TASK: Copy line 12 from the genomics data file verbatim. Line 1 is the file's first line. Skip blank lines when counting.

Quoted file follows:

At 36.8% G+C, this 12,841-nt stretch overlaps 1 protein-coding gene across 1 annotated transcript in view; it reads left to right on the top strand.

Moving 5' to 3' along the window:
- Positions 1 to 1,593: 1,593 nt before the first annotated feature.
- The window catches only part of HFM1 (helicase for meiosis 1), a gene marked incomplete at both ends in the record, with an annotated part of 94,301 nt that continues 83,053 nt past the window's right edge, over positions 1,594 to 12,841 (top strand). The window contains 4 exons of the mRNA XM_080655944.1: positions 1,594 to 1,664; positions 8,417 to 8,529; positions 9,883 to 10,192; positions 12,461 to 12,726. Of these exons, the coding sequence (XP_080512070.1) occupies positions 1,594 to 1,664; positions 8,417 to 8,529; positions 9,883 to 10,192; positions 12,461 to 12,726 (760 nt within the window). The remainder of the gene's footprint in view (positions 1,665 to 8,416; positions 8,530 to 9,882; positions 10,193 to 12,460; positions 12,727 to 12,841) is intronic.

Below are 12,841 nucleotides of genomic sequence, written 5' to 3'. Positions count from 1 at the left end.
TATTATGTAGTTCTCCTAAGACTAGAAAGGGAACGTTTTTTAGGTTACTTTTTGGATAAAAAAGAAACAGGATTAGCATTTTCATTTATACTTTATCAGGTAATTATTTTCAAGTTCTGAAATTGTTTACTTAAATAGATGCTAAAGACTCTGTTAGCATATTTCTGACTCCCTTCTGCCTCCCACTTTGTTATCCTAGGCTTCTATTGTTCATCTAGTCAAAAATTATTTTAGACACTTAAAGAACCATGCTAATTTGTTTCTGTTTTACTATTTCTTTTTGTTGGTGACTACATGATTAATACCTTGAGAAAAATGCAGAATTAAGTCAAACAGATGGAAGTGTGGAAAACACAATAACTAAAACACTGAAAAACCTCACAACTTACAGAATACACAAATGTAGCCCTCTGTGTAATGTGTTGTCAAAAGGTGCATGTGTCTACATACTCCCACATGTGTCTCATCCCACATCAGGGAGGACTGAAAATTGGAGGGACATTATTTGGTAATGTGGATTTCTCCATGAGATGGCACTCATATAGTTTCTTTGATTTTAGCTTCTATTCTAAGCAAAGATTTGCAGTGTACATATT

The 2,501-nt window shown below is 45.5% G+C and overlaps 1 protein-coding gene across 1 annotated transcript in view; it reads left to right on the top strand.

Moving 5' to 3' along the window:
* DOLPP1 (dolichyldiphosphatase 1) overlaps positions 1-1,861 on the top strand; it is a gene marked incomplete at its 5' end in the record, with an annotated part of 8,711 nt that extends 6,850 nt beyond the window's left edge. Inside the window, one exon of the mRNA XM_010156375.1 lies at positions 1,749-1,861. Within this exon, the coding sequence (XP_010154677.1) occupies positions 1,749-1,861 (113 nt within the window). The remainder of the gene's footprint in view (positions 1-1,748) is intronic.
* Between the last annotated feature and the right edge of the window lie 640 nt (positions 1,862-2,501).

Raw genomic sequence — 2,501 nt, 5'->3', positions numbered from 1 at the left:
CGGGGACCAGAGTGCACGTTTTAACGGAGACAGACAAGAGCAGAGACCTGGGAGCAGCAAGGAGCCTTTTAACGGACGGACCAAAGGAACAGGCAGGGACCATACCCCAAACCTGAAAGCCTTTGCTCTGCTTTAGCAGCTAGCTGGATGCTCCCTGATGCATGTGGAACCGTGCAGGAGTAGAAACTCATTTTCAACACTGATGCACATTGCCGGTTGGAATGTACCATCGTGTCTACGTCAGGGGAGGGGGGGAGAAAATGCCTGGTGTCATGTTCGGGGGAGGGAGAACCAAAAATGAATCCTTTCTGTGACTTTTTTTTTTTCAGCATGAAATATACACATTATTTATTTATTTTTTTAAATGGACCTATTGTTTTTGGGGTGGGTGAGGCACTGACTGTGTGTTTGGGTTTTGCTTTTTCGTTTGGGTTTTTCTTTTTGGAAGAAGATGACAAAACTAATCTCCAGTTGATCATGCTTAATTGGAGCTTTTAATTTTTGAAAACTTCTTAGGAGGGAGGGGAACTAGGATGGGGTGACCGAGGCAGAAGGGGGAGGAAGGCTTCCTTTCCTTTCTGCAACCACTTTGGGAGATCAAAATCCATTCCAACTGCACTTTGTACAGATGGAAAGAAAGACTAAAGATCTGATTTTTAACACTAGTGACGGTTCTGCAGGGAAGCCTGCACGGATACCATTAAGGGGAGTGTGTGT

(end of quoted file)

CGGGGACCAGAGTGCACGTTTTAACGGAGACAGACAAGAGCAGAGACCTGGGAGCAGCAAGGAGCCTTTTAACGGACGGACCAAAGGAACAGGCAGGGACCATACCCCAAACCTGAAAGCCTTTGCTCTGCTTTAGCAGCTAGCTGGATGCTCCCTGATGCATGTGGAACCGTGCAGGAGTAGAAACTCATTTTCAACACTGATGCACATTGCCGGTTGGAATGTACCATCGTGTCTACGTCAGGGGAGGGGGGGAGAAAATGCCTGGTGTCATGTTCGGGGGAGGGAGAACCAAAAATGAATCCTTTCTGTGACTTTTTTTTTTTCAGCATGAAATATACACATTATTTATTTATTTTTTTAAATGGACCTATTGTTTTTGGGGTGGGTGAGGCACTGACTGTGTGTTTGGGTTTTGCTTTTTCGTTTGGGTTTTTCTTTTTGGAAGAAGATGACAAAACTAATCTCCAGTTGATCATGCTTAATTGGAGCTTTTAATTTTTGAAAACTTCTTAGGAGGGAGGGGAACTAGGATGGGGTGACCGAGGCAGAAGGGGGAGGAAGGCTTCCTTTCCTTTCTGCAACCACTTTGGGAGATCAAAATCCATTCCAACTGCACTTTGTACAGATGGAAAGAAAGACTAAAGATCTGATTTTTAACACTAGTGACGGTTCTGCAGGGAAGCCTGCACGGATACCATTAAGGGGAGTGTGTGT